About the Germans

German WomanThe Germans first made their way to Volhynia in 1771 when 30 individual families settled in the Zhitomir region. They then came in three waves. The first was in 1816, the second in 1834 and the third in 1861/62. The latter sparked by the Tsar’s (Alexander II) liberation of the serfs in Russia, marks the beginning of the mass settlements of Germans in Volhynia, eventually numbering nearly 200,000. The third wave of Germans settled primarily in a triangular area, roughly from Zhitomir, north to Koreston, southwest to Nowograd-Volhynsk and back to Zhitomir. The greatest concentration was in the Pulin and Heimtal districts. Most of settlers were farmers from Poland, particularly from the area around Warsaw, Kalisch and Lodz, and East Prussia.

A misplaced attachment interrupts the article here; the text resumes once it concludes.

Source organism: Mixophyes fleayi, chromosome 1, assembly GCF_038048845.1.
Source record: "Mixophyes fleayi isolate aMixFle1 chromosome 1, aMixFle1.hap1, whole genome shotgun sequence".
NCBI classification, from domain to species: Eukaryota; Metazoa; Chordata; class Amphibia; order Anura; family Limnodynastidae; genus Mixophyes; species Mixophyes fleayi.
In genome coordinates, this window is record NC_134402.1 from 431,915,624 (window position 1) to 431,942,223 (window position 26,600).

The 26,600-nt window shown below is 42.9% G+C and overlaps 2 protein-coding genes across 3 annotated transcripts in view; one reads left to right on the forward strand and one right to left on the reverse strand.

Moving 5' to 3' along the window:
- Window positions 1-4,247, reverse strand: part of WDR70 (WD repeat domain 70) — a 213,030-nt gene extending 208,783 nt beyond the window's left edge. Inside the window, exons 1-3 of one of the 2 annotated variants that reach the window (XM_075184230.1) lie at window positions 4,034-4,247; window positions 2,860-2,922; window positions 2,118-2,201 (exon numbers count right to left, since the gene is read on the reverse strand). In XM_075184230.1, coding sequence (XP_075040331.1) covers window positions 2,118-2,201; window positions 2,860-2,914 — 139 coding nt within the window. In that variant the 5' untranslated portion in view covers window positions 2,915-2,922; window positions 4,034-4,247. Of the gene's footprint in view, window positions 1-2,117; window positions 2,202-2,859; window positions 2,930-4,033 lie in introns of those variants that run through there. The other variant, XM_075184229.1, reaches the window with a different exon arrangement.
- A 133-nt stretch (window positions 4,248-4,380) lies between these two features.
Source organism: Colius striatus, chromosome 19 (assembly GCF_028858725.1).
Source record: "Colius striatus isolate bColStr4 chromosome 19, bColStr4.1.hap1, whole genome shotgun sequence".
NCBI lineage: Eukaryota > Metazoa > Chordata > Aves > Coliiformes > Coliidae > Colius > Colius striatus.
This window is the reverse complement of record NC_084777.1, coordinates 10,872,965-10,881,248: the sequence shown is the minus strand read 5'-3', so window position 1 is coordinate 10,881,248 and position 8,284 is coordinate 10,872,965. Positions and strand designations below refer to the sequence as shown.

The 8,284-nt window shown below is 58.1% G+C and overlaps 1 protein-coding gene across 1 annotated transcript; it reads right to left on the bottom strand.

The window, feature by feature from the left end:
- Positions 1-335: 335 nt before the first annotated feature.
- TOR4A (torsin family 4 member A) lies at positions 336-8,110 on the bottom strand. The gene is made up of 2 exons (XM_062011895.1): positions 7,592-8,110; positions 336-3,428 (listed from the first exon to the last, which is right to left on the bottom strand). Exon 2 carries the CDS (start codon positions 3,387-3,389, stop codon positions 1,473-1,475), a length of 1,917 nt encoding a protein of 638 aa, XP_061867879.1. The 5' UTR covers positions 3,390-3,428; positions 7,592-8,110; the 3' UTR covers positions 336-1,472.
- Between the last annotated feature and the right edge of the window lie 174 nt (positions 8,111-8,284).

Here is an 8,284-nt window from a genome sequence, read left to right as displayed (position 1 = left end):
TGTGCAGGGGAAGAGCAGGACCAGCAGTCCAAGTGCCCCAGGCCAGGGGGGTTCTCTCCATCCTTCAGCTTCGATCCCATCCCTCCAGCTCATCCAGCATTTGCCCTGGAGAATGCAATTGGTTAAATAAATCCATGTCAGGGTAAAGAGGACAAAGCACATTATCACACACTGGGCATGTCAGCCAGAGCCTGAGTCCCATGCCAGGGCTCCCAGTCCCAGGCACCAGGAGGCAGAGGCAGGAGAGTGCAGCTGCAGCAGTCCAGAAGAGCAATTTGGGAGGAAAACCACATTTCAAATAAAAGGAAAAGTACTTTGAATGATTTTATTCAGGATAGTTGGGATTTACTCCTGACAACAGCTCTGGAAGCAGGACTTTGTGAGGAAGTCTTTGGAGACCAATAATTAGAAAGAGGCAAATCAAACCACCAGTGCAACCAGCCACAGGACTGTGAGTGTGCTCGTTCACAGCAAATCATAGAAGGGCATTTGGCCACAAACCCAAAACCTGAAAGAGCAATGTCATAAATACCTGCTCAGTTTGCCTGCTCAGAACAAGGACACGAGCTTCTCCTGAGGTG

The mass settlements continued until about 1875 when anti-German feelings of theTsar and the government began to surface. This made it more difficult to acquire land and required the men to serve in the Russian army. The result was that the settlement process was slowed down and many Germans left for the Baltic States, Canada, the United States, South America and Australia. Today there are Germans from Volhynia scattered all over the world, with the greatest concentration being in western Canada.